The steep red spectrum of 1992 AD

An asteroid covered with organic material?

Uwe - Fink, Martin Hoffmann, William Grundy, Michael Hicks, William Sears

Research output: Contribution to journalArticle

37 Citations (Scopus)

Abstract

A spectrum of the newly discovered asteroid 1992 AD (now numbered 5145) was obtained by us with our CCD camera and spectrometer 1992 February 01.23. The reflection spectrum of 1992 AD displays a very steep and constant red slope between 0.5 and 1.0 μm and exhibits no absorption nor emission features. The red slope is steeper than that of any presently known Solar System object. The reflectivity ratio between 1.0 and 0.55 μm is a factor of 3.5 (1.36 magnitudes), or using a slight extrapolation, a factor of 4.90 (1.72 magnitudes) for the wavelength octave 1.0 to 0.5 μm. The steep red slope is difficult to match with conventional silicate or meteoritic materials. While allotropes of sulfur may give a partial match, the best match is provided by the steep red spectra of mixtures of tholins, the residues left after subjecting organic molecules to an energetic radiation environment.

Original languageEnglish (US)
Pages (from-to)145-149
Number of pages5
JournalIcarus
Volume97
Issue number1
DOIs
StatePublished - 1992

Fingerprint

organic materials
asteroids
asteroid
slopes
octaves
CCD cameras
solar system
reflectivity
extrapolation
silicates
spectrometer
sulfur
energetics
silicate
spectrometers
wavelength
reflectance
radiation
wavelengths
material

ASJC Scopus subject areas

  • Space and Planetary Science
  • Astronomy and Astrophysics

Cite this

The steep red spectrum of 1992 AD : An asteroid covered with organic material? / Fink, Uwe -; Hoffmann, Martin; Grundy, William; Hicks, Michael; Sears, William.

In: Icarus, Vol. 97, No. 1, 1992, p. 145-149.

Research output: Contribution to journalArticle

Fink, Uwe - ; Hoffmann, Martin ; Grundy, William ; Hicks, Michael ; Sears, William. / The steep red spectrum of 1992 AD : An asteroid covered with organic material?. In: Icarus. 1992 ; Vol. 97, No. 1. pp. 145-149.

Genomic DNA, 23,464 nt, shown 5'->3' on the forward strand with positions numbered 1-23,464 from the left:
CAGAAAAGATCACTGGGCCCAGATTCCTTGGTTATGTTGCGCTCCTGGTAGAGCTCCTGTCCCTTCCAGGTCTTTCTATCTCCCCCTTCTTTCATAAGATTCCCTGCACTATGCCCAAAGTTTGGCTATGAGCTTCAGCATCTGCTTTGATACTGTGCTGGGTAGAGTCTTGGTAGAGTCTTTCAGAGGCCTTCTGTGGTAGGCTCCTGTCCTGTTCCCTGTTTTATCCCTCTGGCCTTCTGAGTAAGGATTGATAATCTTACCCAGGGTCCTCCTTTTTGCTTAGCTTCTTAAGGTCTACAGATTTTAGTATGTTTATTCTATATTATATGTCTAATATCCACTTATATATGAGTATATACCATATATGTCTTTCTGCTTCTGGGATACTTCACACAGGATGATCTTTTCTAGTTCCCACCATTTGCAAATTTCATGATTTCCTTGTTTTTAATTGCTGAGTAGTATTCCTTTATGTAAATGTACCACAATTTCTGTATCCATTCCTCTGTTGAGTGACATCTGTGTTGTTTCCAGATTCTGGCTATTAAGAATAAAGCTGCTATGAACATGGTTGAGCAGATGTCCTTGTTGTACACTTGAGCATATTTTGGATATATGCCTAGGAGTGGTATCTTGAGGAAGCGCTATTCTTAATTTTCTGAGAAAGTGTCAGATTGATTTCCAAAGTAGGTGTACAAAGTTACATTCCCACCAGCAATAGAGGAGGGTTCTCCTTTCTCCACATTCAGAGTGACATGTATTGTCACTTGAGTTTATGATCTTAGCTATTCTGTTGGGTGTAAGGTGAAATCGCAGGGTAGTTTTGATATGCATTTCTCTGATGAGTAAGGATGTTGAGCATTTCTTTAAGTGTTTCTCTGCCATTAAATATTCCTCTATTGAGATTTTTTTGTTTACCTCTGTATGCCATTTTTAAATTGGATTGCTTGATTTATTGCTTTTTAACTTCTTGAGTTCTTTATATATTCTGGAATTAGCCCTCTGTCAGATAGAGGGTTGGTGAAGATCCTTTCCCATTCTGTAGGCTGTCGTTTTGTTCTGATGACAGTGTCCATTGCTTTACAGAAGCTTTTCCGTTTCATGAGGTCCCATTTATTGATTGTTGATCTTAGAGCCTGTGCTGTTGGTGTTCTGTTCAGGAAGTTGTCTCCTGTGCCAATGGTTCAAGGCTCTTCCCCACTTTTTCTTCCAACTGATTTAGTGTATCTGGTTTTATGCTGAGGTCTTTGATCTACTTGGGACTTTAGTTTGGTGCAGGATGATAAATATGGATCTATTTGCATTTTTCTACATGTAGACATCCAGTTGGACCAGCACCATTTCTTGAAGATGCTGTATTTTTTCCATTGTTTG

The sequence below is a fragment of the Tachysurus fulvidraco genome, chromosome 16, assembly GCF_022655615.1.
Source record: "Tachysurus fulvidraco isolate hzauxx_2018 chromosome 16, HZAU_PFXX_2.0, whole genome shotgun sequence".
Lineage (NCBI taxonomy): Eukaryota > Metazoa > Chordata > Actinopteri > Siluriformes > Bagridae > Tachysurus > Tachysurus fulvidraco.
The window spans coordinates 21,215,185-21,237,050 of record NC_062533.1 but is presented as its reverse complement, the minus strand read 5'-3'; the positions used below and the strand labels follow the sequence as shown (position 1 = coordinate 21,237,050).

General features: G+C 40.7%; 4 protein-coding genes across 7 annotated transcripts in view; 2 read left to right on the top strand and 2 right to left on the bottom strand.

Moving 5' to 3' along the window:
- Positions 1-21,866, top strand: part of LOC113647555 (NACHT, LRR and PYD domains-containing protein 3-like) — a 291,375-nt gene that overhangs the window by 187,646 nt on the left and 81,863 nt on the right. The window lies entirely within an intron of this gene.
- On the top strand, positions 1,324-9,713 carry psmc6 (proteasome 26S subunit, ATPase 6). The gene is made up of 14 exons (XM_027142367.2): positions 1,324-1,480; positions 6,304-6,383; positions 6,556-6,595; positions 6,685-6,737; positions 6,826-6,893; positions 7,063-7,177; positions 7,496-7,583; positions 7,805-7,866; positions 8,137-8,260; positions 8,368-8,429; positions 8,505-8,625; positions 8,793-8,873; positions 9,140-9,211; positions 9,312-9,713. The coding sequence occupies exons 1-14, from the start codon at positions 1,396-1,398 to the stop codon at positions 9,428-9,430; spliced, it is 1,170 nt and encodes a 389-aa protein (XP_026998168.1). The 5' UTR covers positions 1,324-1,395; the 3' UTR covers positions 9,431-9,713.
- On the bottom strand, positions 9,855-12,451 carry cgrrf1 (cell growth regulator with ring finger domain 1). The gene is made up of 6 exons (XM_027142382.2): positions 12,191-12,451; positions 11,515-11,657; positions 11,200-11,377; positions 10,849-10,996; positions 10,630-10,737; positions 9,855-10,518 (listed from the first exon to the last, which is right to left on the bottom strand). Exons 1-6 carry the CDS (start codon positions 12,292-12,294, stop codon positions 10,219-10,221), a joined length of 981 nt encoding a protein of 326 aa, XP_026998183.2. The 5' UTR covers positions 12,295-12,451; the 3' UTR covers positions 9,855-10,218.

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abstract = "A spectrum of the newly discovered asteroid 1992 AD (now numbered 5145) was obtained by us with our CCD camera and spectrometer 1992 February 01.23. The reflection spectrum of 1992 AD displays a very steep and constant red slope between 0.5 and 1.0 μm and exhibits no absorption nor emission features. The red slope is steeper than that of any presently known Solar System object. The reflectivity ratio between 1.0 and 0.55 μm is a factor of 3.5 (1.36 magnitudes), or using a slight extrapolation, a factor of 4.90 (1.72 magnitudes) for the wavelength octave 1.0 to 0.5 μm. The steep red slope is difficult to match with conventional silicate or meteoritic materials. While allotropes of sulfur may give a partial match, the best match is provided by the steep red spectra of mixtures of tholins, the residues left after subjecting organic molecules to an energetic radiation environment.",
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AU - Sears, William

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AB - A spectrum of the newly discovered asteroid 1992 AD (now numbered 5145) was obtained by us with our CCD camera and spectrometer 1992 February 01.23. The reflection spectrum of 1992 AD displays a very steep and constant red slope between 0.5 and 1.0 μm and exhibits no absorption nor emission features. The red slope is steeper than that of any presently known Solar System object. The reflectivity ratio between 1.0 and 0.55 μm is a factor of 3.5 (1.36 magnitudes), or using a slight extrapolation, a factor of 4.90 (1.72 magnitudes) for the wavelength octave 1.0 to 0.5 μm. The steep red slope is difficult to match with conventional silicate or meteoritic materials. While allotropes of sulfur may give a partial match, the best match is provided by the steep red spectra of mixtures of tholins, the residues left after subjecting organic molecules to an energetic radiation environment.

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